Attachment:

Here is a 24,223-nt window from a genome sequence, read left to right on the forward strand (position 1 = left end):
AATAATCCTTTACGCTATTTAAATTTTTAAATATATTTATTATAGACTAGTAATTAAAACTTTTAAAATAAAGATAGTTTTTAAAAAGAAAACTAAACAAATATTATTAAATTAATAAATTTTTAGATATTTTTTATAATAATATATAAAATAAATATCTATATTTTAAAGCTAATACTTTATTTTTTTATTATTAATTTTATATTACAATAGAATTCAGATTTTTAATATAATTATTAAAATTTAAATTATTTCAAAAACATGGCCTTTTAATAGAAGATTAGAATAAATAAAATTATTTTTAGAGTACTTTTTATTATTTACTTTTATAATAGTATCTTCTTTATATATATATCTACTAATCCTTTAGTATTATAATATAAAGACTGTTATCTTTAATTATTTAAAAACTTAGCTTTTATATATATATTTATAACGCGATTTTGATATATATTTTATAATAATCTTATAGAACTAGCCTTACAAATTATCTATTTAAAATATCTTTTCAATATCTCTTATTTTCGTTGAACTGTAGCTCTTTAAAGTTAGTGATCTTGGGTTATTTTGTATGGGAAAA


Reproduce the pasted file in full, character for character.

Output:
Here is a 24,223-nt window from a genome sequence, read left to right on the forward strand (position 1 = left end):
AATAATCCTTTACGCTATTTAAATTTTTAAATATATTTATTATAGACTAGTAATTAAAACTTTTAAAATAAAGATAGTTTTTAAAAAGAAAACTAAACAAATATTATTAAATTAATAAATTTTTAGATATTTTTTATAATAATATATAAAATAAATATCTATATTTTAAAGCTAATACTTTATTTTTTTATTATTAATTTTATATTACAATAGAATTCAGATTTTTAATATAATTATTAAAATTTAAATTATTTCAAAAACATGGCCTTTTAATAGAAGATTAGAATAAATAAAATTATTTTTAGAGTACTTTTTATTATTTACTTTTATAATAGTATCTTCTTTATATATATATCTACTAATCCTTTAGTATTATAATATAAAGACTGTTATCTTTAATTATTTAAAAACTTAGCTTTTATATATATATTTATAACGCGATTTTGATATATATTTTATAATAATCTTATAGAACTAGCCTTACAAATTATCTATTTAAAATATCTTTTCAATATCTCTTATTTTCGTTGAACTGTAGCTCTTTAAAGTTAGTGATCTTGGGTTATTTTGTATGGGAAAA